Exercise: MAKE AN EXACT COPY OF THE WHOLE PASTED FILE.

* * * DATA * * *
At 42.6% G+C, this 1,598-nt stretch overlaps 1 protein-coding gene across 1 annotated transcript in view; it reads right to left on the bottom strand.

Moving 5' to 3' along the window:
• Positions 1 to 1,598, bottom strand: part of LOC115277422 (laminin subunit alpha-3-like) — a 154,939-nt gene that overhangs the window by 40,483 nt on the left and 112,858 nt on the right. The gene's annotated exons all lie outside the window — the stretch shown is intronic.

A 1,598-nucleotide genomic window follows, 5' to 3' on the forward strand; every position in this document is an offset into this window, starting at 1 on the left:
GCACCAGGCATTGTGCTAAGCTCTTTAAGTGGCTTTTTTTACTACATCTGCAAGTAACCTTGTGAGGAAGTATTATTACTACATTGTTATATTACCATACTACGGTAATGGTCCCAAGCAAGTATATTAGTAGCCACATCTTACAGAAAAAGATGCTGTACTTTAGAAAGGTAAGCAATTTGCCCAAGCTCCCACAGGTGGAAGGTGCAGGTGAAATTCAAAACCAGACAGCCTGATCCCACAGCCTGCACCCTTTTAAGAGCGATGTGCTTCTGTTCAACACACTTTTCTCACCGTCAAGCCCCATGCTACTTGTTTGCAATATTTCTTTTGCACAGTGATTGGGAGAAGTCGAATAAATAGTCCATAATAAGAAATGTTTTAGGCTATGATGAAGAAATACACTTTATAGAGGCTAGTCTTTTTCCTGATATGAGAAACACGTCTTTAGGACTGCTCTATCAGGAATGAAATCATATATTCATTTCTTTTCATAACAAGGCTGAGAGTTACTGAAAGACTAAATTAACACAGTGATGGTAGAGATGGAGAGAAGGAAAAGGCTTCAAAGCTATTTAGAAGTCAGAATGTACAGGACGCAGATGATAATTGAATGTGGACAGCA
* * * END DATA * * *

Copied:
At 42.6% G+C, this 1,598-nt stretch overlaps 1 protein-coding gene across 1 annotated transcript in view; it reads right to left on the bottom strand.

Moving 5' to 3' along the window:
• Positions 1 to 1,598, bottom strand: part of LOC115277422 (laminin subunit alpha-3-like) — a 154,939-nt gene that overhangs the window by 40,483 nt on the left and 112,858 nt on the right. The gene's annotated exons all lie outside the window — the stretch shown is intronic.

A 1,598-nucleotide genomic window follows, 5' to 3' on the forward strand; every position in this document is an offset into this window, starting at 1 on the left:
GCACCAGGCATTGTGCTAAGCTCTTTAAGTGGCTTTTTTTACTACATCTGCAAGTAACCTTGTGAGGAAGTATTATTACTACATTGTTATATTACCATACTACGGTAATGGTCCCAAGCAAGTATATTAGTAGCCACATCTTACAGAAAAAGATGCTGTACTTTAGAAAGGTAAGCAATTTGCCCAAGCTCCCACAGGTGGAAGGTGCAGGTGAAATTCAAAACCAGACAGCCTGATCCCACAGCCTGCACCCTTTTAAGAGCGATGTGCTTCTGTTCAACACACTTTTCTCACCGTCAAGCCCCATGCTACTTGTTTGCAATATTTCTTTTGCACAGTGATTGGGAGAAGTCGAATAAATAGTCCATAATAAGAAATGTTTTAGGCTATGATGAAGAAATACACTTTATAGAGGCTAGTCTTTTTCCTGATATGAGAAACACGTCTTTAGGACTGCTCTATCAGGAATGAAATCATATATTCATTTCTTTTCATAACAAGGCTGAGAGTTACTGAAAGACTAAATTAACACAGTGATGGTAGAGATGGAGAGAAGGAAAAGGCTTCAAAGCTATTTAGAAGTCAGAATGTACAGGACGCAGATGATAATTGAATGTGGACAGCA